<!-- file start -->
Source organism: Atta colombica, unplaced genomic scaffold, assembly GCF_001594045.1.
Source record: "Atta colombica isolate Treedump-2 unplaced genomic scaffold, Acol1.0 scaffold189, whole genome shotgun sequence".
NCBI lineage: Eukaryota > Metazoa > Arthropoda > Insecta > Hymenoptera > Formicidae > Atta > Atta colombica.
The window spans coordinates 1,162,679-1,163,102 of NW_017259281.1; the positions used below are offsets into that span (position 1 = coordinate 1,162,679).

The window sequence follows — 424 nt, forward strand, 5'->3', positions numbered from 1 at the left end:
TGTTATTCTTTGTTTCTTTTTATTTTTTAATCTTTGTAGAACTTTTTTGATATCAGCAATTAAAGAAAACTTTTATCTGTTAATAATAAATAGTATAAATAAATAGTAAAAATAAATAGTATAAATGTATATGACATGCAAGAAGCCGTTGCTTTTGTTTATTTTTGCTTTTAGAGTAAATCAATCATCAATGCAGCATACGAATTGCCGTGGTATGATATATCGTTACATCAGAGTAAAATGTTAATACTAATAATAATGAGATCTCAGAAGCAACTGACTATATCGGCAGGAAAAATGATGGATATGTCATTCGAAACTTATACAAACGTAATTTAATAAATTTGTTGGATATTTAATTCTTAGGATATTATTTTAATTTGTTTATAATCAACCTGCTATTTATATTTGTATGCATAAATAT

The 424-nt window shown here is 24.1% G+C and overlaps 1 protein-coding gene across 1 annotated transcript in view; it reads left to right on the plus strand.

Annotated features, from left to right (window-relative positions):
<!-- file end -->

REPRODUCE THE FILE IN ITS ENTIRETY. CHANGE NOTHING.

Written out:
Source organism: Atta colombica, unplaced genomic scaffold, assembly GCF_001594045.1.
Source record: "Atta colombica isolate Treedump-2 unplaced genomic scaffold, Acol1.0 scaffold189, whole genome shotgun sequence".
NCBI lineage: Eukaryota > Metazoa > Arthropoda > Insecta > Hymenoptera > Formicidae > Atta > Atta colombica.
The window spans coordinates 1,162,679-1,163,102 of NW_017259281.1; the positions used below are offsets into that span (position 1 = coordinate 1,162,679).

The window sequence follows — 424 nt, forward strand, 5'->3', positions numbered from 1 at the left end:
TGTTATTCTTTGTTTCTTTTTATTTTTTAATCTTTGTAGAACTTTTTTGATATCAGCAATTAAAGAAAACTTTTATCTGTTAATAATAAATAGTATAAATAAATAGTAAAAATAAATAGTATAAATGTATATGACATGCAAGAAGCCGTTGCTTTTGTTTATTTTTGCTTTTAGAGTAAATCAATCATCAATGCAGCATACGAATTGCCGTGGTATGATATATCGTTACATCAGAGTAAAATGTTAATACTAATAATAATGAGATCTCAGAAGCAACTGACTATATCGGCAGGAAAAATGATGGATATGTCATTCGAAACTTATACAAACGTAATTTAATAAATTTGTTGGATATTTAATTCTTAGGATATTATTTTAATTTGTTTATAATCAACCTGCTATTTATATTTGTATGCATAAATAT

The 424-nt window shown here is 24.1% G+C and overlaps 1 protein-coding gene across 1 annotated transcript in view; it reads left to right on the plus strand.

Annotated features, from left to right (window-relative positions):